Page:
Producer prices up 1.0 percent again in March
April 14, 2000
The Producer Price Index for Finished Goods increased 1.0 percent in March, seasonally adjusted. This rise followed a 1.0-percent increase in February and no change in January.
Most of the March increase for finished goods can be attributed to a 5.8- percent jump in finished energy goods. The index for finished goods other than foods and energy edged up 0.1 percent in March, following a 0.3-percent gain in the prior month.
From March 1999 to March 2000, the Finished Goods Price Index increased 4.5 percent (unadjusted). Over the past 12 months, the index for finished goods other than foods and energy gained 1.2 percent, prices for finished consumer foods increased 0.9 percent, and the index for finished energy goods advanced 29.2 percent.
These data are a product of the BLS Producer Price Index program. Find out more in Producer Price Indexes, March 2000, news release USDL 00-101. All producer price indexes are routinely subject to revision once, 4 months after original publication, to reflect the availability of late reports and corrections by respondents.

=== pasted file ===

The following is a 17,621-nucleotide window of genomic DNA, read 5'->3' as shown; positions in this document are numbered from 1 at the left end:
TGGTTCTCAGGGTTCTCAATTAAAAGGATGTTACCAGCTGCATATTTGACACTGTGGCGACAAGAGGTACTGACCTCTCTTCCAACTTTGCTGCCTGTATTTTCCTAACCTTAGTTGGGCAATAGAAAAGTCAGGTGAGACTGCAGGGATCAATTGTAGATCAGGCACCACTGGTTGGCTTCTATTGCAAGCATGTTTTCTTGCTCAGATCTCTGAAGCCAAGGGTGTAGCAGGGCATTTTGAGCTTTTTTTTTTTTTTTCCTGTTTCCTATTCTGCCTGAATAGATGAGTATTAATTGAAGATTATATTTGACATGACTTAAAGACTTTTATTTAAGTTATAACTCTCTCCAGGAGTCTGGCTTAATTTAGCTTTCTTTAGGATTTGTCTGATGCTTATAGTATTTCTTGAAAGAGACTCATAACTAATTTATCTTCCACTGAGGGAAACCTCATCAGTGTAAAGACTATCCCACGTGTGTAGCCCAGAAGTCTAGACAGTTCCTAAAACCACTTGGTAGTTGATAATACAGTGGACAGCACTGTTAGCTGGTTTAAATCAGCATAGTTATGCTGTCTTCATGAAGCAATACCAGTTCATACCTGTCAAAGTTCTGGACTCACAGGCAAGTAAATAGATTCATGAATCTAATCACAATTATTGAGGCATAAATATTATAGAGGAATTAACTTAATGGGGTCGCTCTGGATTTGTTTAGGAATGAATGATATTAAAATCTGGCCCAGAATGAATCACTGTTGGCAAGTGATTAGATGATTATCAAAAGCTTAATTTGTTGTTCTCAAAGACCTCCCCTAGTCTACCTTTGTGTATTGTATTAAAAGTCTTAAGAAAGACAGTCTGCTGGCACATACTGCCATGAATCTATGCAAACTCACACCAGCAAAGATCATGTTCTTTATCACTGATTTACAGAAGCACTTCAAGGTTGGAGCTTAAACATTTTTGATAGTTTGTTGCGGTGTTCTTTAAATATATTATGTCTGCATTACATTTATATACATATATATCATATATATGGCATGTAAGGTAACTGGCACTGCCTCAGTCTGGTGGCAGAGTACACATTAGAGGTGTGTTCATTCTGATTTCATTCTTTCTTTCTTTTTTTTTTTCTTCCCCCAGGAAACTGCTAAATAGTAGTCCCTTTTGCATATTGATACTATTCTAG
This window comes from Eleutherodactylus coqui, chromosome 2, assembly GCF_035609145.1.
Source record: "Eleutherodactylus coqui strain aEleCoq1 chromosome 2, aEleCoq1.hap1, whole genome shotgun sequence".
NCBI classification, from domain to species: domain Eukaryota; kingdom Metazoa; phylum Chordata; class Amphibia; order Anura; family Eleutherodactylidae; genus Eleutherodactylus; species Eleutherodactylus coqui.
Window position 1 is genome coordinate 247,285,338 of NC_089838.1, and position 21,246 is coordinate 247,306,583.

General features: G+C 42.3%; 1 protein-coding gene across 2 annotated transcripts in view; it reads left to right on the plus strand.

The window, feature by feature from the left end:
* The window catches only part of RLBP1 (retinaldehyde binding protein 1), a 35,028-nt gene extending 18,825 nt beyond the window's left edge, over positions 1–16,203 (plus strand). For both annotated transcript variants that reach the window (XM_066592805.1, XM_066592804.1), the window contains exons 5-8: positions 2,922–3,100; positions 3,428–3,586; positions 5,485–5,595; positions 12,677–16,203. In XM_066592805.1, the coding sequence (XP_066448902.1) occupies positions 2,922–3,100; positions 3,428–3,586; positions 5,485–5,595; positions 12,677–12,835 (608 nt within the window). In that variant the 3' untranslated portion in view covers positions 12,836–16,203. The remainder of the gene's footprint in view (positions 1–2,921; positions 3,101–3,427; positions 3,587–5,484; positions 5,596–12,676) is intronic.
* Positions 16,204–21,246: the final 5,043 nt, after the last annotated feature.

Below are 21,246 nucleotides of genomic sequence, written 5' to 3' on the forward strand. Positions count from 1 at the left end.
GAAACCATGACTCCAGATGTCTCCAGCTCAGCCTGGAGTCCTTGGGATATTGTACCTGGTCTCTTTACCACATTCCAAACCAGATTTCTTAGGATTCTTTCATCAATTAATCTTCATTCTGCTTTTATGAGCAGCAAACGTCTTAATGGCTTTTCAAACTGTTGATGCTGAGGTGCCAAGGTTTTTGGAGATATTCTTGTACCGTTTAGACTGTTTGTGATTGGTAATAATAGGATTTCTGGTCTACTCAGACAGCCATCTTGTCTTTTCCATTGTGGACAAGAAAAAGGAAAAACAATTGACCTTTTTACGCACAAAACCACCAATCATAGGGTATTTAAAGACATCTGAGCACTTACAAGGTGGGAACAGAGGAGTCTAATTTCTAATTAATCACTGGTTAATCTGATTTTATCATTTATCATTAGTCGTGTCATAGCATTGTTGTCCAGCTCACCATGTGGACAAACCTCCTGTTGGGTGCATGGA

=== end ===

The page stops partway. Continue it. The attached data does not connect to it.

Bureau of Labor Statistics, U.S. Department of Labor, The Economics Daily, Producer prices up 1.0 percent again in March on the Internet at http://www.bls.gov/opub/ted/2000/apr/wk2/art05.htm (visited June 30, 2016).
Recent editions of Spotlight on Statistics
A look at healthcare spending, employment, pay, benefits, and prices
As one of the largest U.S. industries, healthcare is steadily growing to meet the needs of an increasing population with an increasing life expectancy. This Spotlight looks at how much people spend on healthcare, current and projected employment in the industry, employer-provided healthcare benefits, healthcare prices, and pay for workers in healthcare occupations.
Employment and Wages in Healthcare Occupations
Healthcare occupations are a significant percentage of U.S. employment. Some of the largest and highest paying occupations are in healthcare. This Spotlight examines employment and wages for healthcare occupations.
Fifty years of looking at changes in peoples lives
Longitudinal surveys help us understand long-term changes, such as how events that happened when a person was in high school affect labor market success as an adult.